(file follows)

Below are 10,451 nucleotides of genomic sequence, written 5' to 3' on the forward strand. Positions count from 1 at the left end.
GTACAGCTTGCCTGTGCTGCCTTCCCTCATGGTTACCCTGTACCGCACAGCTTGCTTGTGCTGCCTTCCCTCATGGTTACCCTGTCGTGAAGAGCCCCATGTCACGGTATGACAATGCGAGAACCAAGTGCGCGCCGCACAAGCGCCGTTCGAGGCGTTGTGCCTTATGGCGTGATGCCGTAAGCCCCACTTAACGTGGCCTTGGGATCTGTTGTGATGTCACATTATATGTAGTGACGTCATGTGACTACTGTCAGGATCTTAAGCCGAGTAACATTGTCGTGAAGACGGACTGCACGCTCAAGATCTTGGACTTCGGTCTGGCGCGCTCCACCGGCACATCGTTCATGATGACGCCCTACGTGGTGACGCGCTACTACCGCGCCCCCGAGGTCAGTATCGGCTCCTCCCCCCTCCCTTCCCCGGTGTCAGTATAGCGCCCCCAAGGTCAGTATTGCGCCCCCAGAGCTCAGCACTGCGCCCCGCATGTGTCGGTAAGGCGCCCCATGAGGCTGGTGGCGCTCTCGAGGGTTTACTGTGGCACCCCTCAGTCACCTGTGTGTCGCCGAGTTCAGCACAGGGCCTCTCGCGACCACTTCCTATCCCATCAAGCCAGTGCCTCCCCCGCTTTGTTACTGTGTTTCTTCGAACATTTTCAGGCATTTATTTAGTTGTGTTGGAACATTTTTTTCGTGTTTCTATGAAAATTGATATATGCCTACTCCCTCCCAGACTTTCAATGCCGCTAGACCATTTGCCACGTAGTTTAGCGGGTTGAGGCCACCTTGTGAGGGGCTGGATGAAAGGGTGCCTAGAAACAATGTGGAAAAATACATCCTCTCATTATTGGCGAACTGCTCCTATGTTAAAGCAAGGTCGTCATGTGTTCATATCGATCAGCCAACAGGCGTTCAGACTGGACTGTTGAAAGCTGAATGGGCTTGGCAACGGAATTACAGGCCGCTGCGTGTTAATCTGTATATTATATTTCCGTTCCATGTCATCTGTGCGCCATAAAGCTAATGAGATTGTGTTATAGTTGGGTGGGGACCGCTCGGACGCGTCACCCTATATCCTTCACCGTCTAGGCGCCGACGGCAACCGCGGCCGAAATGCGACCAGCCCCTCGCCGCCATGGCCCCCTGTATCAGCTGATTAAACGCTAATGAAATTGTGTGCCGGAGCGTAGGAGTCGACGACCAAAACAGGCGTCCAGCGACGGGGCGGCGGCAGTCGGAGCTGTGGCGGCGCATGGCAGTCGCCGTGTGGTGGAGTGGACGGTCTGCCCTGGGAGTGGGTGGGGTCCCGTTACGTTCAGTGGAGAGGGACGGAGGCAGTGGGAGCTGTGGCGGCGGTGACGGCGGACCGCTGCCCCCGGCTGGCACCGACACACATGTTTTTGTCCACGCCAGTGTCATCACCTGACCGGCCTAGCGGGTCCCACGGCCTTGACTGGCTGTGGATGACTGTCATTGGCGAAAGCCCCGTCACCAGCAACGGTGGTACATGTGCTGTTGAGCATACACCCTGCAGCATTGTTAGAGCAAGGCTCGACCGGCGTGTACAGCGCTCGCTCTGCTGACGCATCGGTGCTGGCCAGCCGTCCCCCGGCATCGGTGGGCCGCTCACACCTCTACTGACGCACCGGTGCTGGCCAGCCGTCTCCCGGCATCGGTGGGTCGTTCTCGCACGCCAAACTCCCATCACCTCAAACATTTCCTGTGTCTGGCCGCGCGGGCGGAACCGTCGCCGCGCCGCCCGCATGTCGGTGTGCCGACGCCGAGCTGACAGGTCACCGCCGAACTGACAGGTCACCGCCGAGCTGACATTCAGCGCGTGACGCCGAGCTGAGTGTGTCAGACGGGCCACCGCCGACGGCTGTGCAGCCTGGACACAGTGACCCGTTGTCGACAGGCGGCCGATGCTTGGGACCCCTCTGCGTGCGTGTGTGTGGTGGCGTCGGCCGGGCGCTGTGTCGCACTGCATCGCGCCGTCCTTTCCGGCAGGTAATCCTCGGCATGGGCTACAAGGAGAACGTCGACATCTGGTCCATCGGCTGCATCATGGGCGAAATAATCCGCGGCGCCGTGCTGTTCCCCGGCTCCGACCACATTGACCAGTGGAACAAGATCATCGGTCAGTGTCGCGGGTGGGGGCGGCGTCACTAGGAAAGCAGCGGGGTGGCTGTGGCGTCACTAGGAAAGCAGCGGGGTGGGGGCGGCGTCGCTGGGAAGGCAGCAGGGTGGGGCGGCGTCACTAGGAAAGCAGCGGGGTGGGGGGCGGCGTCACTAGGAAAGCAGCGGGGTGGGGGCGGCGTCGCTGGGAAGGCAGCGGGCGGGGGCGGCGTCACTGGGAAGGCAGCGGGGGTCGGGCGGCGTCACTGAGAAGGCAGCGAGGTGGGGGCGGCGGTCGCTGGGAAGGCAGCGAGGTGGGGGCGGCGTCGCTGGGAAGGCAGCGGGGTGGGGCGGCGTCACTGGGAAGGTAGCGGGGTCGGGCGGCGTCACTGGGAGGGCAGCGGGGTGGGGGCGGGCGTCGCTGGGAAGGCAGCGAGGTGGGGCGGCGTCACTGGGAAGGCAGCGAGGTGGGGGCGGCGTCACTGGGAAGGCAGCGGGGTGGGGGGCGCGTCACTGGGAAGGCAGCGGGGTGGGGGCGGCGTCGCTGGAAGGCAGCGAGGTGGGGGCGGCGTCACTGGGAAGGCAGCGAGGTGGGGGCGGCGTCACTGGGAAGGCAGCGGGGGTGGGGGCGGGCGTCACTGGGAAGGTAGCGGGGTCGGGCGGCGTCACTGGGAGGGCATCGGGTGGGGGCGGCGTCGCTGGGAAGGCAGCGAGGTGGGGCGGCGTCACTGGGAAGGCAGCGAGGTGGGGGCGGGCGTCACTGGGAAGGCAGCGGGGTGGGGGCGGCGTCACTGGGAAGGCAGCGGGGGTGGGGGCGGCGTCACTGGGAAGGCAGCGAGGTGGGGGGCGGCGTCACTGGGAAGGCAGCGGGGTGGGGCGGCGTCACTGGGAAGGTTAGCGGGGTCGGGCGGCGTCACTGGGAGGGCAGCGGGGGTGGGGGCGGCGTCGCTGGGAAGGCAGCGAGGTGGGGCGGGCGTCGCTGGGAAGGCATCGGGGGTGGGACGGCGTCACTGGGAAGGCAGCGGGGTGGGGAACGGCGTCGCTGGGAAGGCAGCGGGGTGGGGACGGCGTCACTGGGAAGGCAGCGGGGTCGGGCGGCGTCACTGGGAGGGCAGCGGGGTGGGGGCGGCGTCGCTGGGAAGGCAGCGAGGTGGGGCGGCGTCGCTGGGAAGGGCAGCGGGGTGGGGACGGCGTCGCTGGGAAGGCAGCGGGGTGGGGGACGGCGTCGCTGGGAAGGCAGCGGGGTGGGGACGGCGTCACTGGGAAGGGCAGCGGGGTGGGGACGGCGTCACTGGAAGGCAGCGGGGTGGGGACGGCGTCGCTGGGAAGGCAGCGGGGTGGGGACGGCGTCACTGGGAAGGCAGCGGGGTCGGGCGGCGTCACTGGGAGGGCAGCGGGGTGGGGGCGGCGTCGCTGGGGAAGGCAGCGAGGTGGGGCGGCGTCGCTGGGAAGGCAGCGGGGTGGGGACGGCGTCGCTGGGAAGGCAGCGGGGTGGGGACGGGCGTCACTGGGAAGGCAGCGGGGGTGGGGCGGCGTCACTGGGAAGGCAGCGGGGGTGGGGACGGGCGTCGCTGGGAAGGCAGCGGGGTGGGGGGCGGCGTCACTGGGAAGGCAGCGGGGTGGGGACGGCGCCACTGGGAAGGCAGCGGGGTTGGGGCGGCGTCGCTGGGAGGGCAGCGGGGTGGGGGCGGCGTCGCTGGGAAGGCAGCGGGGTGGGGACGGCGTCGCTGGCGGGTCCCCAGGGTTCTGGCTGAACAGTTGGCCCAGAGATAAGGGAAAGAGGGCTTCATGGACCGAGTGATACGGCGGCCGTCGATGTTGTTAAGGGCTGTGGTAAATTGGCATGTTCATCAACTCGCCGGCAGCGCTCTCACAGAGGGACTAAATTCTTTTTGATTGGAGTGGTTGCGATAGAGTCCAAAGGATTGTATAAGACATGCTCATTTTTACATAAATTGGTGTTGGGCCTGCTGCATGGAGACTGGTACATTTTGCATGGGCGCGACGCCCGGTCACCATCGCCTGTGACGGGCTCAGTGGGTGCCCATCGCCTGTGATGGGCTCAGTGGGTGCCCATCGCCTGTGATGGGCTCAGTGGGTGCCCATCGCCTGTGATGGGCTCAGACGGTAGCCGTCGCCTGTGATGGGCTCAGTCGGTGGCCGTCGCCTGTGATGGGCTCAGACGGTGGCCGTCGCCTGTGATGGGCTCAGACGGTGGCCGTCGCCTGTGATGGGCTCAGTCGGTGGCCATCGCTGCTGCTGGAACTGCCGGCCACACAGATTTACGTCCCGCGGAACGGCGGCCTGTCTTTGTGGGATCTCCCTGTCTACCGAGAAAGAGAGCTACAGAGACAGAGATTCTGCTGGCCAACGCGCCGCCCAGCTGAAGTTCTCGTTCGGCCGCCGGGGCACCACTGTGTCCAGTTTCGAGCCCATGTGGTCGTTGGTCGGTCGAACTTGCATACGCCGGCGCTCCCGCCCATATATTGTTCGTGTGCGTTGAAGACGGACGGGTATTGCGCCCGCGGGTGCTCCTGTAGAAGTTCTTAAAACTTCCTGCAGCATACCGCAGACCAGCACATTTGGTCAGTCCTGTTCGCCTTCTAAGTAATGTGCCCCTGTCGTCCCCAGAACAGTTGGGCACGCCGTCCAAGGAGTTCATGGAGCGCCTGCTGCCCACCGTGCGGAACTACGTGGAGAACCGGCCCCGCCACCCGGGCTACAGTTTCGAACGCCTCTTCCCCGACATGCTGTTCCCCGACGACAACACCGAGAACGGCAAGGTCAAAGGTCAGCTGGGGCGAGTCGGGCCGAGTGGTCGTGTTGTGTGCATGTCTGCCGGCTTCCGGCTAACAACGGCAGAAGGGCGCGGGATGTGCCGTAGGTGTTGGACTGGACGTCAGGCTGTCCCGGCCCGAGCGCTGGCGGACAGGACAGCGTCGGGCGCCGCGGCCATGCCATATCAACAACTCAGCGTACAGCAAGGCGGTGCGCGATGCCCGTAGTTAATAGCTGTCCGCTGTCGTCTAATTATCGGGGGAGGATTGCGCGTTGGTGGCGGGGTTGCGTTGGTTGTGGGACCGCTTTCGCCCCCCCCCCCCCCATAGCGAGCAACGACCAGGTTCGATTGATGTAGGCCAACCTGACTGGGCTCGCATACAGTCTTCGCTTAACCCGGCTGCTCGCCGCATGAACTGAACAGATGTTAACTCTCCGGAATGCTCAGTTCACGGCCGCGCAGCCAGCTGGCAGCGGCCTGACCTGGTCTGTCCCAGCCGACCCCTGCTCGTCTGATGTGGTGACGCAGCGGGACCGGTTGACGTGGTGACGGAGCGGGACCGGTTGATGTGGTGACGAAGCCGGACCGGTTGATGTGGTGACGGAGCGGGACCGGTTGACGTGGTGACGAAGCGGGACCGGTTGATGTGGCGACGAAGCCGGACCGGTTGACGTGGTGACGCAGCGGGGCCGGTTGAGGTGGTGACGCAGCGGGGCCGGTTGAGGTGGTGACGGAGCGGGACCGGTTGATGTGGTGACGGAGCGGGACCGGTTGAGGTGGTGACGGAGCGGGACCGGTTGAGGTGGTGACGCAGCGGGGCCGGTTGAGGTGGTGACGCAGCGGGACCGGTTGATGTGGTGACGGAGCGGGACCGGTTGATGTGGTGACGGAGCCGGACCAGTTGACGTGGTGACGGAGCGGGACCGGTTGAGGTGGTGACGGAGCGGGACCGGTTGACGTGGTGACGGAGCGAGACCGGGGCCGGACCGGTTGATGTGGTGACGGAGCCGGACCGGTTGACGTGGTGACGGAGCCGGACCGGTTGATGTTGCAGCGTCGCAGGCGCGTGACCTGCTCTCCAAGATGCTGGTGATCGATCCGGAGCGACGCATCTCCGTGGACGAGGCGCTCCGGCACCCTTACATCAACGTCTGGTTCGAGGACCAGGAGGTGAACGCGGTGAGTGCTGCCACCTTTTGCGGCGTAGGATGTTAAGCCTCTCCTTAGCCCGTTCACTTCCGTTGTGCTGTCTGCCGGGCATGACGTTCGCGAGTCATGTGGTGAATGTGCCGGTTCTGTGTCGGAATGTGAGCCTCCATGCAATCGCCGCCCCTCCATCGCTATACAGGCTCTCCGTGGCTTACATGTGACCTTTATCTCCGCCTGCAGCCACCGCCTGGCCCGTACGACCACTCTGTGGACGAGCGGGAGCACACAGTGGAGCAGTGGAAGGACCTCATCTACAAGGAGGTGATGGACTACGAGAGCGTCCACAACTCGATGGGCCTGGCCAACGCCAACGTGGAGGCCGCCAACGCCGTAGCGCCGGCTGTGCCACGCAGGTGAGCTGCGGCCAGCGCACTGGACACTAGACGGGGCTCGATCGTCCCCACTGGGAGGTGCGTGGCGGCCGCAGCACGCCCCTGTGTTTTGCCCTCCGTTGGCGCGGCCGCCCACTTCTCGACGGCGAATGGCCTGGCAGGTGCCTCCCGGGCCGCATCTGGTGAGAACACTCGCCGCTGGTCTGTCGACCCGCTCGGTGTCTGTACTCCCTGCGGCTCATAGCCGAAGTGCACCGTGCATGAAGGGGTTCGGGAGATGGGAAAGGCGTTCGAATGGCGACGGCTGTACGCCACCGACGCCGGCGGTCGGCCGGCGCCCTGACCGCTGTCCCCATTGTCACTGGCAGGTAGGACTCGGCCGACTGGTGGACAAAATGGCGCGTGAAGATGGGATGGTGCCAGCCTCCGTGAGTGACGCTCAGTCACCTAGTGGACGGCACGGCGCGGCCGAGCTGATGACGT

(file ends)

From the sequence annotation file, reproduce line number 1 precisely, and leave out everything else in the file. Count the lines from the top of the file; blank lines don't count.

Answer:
Below are 10,451 nucleotides of genomic sequence, written 5' to 3' on the forward strand. Positions count from 1 at the left end.